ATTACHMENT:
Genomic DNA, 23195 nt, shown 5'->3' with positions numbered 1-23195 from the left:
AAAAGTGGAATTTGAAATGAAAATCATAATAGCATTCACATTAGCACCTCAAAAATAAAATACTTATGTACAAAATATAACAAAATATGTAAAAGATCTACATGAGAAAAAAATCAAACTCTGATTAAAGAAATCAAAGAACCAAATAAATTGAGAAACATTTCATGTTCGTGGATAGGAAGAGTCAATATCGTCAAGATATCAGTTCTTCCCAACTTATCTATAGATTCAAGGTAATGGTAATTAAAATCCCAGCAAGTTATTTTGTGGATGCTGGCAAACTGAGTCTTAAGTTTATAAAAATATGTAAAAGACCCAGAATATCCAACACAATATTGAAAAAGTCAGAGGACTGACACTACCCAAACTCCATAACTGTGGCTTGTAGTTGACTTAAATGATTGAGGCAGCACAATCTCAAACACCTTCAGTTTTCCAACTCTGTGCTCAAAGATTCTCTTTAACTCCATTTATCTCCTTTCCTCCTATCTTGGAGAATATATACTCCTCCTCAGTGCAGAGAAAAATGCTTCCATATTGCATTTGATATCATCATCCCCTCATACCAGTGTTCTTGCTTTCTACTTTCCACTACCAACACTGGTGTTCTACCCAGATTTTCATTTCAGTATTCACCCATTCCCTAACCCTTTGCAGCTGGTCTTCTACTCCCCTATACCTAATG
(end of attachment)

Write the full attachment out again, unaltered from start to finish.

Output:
Genomic DNA, 23195 nt, shown 5'->3' with positions numbered 1-23195 from the left:
AAAAGTGGAATTTGAAATGAAAATCATAATAGCATTCACATTAGCACCTCAAAAATAAAATACTTATGTACAAAATATAACAAAATATGTAAAAGATCTACATGAGAAAAAAATCAAACTCTGATTAAAGAAATCAAAGAACCAAATAAATTGAGAAACATTTCATGTTCGTGGATAGGAAGAGTCAATATCGTCAAGATATCAGTTCTTCCCAACTTATCTATAGATTCAAGGTAATGGTAATTAAAATCCCAGCAAGTTATTTTGTGGATGCTGGCAAACTGAGTCTTAAGTTTATAAAAATATGTAAAAGACCCAGAATATCCAACACAATATTGAAAAAGTCAGAGGACTGACACTACCCAAACTCCATAACTGTGGCTTGTAGTTGACTTAAATGATTGAGGCAGCACAATCTCAAACACCTTCAGTTTTCCAACTCTGTGCTCAAAGATTCTCTTTAACTCCATTTATCTCCTTTCCTCCTATCTTGGAGAATATATACTCCTCCTCAGTGCAGAGAAAAATGCTTCCATATTGCATTTGATATCATCATCCCCTCATACCAGTGTTCTTGCTTTCTACTTTCCACTACCAACACTGGTGTTCTACCCAGATTTTCATTTCAGTATTCACCCATTCCCTAACCCTTTGCAGCTGGTCTTCTACTCCCCTATACCTAATG